Id. at 298-99, 66 S.Ct. at 1103. In that case the Howey Company had induced small investors to buy tracts of land planted in orange groves coupled with a service contract under which the company cultivated, harvested and marketed the crop. The service contract was for a ten year period without any option to cancel. The Court noted that the buyers had no right of entry to market the crop, and lacked the knowledge, skill and equipment necessary in the citrus fruit business. The only way these investors could hope for a return on their investments was by absolute reliance on the effort and abilities of the Howey organization. See also Tcherepnin v. Knight, 389 U.S. 332, 338-39, 88 S.Ct. 548, 19 L.Ed.2d 564 (1967); SEC v. C. M. Joiner Leasing Corp., 320 U.S. 344, 346-47, 64 S.Ct. 120, 88 L.Ed. 88 (1943).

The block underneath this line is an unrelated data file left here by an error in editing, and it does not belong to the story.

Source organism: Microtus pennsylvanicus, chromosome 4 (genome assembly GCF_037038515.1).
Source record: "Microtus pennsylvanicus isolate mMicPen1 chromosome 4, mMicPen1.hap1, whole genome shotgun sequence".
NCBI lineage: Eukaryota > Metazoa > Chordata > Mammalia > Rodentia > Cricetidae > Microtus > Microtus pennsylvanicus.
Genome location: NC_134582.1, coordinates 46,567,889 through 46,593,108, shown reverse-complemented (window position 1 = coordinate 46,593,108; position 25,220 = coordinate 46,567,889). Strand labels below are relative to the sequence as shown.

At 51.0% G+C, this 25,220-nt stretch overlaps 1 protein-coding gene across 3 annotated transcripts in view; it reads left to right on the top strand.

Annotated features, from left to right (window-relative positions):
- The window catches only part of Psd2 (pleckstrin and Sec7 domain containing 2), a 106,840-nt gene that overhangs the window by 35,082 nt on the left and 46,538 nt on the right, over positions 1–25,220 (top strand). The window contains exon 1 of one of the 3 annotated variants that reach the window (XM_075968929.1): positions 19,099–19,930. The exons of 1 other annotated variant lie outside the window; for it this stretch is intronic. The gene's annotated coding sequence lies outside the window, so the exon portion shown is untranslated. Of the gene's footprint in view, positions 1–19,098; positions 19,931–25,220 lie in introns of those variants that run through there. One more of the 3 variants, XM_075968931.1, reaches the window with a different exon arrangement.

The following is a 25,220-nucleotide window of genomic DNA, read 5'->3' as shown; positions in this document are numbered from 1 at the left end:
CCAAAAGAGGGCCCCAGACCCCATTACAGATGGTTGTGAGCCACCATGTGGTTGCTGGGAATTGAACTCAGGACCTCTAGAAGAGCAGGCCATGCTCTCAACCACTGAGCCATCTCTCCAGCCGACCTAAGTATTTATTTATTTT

We agree with the district court that the transaction here is not an investment contract under the Howey definition. We recognize that the statement in Howey that in an investment contract the investor relies solely on the efforts of the promoter or another is not taken as a literal requirement of the test. Miller v. Central Chinchilla Group, Inc., 494 F.2d 414, 416-17 (8th Cir. 1974). Where the investors' duties were nominal and insignificant, their roles were perfunctory or ministerial, or they lacked any real control over the operation of the enterprise, the courts have found investment contracts. See, e. g., Hector v. Wiens, 533 F.2d 429, 433 (9th Cir. 1976); McCown v. Heidler, 527 F.2d 204, 209 (10th Cir. 1975); SEC v. Koscot Interplanetary, Inc., 497 F.2d 473, 485 (5th Cir. 1974); Miller v. Central Chinchilla Group, Inc., supra, 494 F.2d at 417; Andrews v. Blue, 489 F.2d 367, 375 (10th Cir. 1973); SEC v. Glenn W. Turner Enterprises, Inc., 474 F.2d 476, 482-83 (9th Cir.), cert. denied, 414 U.S. 821, 94 S.Ct. 117, 38 L.Ed.2d 53 (1973).